Since its establishment in the late 600’s, Bulgaria has had an interesting and complicated history with a number of highs and lows. It got conquered twice and, judging by the fact that it still exists, it also achieved liberation twice. The country was first conquered by the Byzantines in the early 11th century, regaining its independence in the late 12th century. Then it got conquered again at the end of the 14th century. This time the conqueror was the Ottoman Empire. Bulgarians spent the next almost five centuries as subjects of the Ottoman sultan, until March 3rd, 1878 – Liberation Day. Therefore, 3rd of March is a national holiday.
From the 17th century onward a number of rebellions against Ottoman power took place in Bulgaria. The culmination of the Liberation Movement came in the 19th century. Under the influence of the ideas of the Enlightenment, humanism and nationalism, Bulgarians started consolidating and looking for cultural and political freedom. A number of prominent Bulgarians were convinced no liberation was possible without the consent and the help of the Great Powers. For this reason they were constantly trying to approach them and try to draw attention to the Bulgarian problem. In April 1876 tensions boiled over once again and a Bulgarian uprising was crushed by the authorities.
The atrocities that followed the 1876 April uprising caused an international popular backlash. Quickest to react was Russia, and so the 1877-78 Russo-Ottoman War commenced. Military action mostly concentrated in Bulgarian lands on the Balkans, with thousands of Bulgarians joining as volunteers. The war ended on March 3rd, 1878, with the signing of a treaty between Russia and the Ottoman Empire. Among other things, it stipulated the establishment of a Bulgarian state. Hence, March 3rd is Bulgaria’s Liberation Day.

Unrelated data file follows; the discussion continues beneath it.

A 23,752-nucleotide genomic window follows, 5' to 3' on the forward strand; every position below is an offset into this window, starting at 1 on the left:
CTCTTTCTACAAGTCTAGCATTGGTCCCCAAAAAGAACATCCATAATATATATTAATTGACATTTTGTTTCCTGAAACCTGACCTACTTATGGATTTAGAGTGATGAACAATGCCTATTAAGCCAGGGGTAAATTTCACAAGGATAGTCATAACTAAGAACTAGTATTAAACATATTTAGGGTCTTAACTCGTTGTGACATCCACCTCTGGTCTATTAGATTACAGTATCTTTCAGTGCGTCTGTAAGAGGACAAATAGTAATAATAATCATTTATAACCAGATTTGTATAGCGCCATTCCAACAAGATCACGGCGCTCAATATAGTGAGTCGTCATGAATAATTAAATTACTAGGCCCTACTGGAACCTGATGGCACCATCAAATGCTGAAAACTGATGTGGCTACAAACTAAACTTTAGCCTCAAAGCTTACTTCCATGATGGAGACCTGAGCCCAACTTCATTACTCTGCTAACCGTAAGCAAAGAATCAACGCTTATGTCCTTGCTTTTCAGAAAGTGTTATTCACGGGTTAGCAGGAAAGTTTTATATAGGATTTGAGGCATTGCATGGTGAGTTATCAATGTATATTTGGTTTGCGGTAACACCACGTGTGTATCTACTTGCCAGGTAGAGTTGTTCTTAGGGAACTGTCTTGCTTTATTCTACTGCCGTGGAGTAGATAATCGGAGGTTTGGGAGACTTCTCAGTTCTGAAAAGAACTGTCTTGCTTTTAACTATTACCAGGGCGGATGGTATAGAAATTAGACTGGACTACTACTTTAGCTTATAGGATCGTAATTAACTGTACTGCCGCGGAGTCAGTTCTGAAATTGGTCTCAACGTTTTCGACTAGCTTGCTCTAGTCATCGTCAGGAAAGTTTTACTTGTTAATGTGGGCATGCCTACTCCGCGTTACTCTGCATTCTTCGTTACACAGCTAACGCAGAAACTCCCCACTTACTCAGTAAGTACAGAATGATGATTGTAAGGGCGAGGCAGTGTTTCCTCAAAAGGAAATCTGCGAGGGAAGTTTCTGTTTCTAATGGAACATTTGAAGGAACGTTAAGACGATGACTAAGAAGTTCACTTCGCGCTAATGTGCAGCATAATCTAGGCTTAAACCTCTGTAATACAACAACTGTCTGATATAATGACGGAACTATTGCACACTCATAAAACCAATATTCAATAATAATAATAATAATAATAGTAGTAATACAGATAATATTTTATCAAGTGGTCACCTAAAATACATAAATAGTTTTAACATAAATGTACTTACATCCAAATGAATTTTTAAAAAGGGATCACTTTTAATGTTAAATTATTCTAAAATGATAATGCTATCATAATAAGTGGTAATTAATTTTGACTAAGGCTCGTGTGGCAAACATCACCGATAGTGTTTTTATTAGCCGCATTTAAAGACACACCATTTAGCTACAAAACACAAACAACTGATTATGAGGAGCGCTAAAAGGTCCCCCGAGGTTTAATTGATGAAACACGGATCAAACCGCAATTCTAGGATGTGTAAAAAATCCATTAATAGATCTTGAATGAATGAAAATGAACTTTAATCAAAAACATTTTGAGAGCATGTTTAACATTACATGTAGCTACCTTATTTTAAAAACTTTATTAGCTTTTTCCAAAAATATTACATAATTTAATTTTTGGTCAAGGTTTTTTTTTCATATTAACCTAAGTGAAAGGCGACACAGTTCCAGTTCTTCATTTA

Liberation Day became the national holiday at its hundred-year anniversary, as announced by the Bulgarian government in 1978. There are a few more days in the year that Bulgarians celebrate as ‘national holidays’, namely Unification Day and Independence Day. If you are confused about the difference between Liberation Day and Independence Day, you can read our post on the latter. To simplify, after its Liberation Bulgaria was still not formally completely independent from the Ottoman Empire. This is why we get to celebrate both Liberation Day and Independence Day.
The official holidays in Bulgaria are as follows:
Have we missed something? Oh, yes. Last, but not least, Christmas, which we celebrate in December, even though some Orthodox countries celebrate it in January. Most importantly, we welcome you to our Free Sofia Tour on every one of these days!
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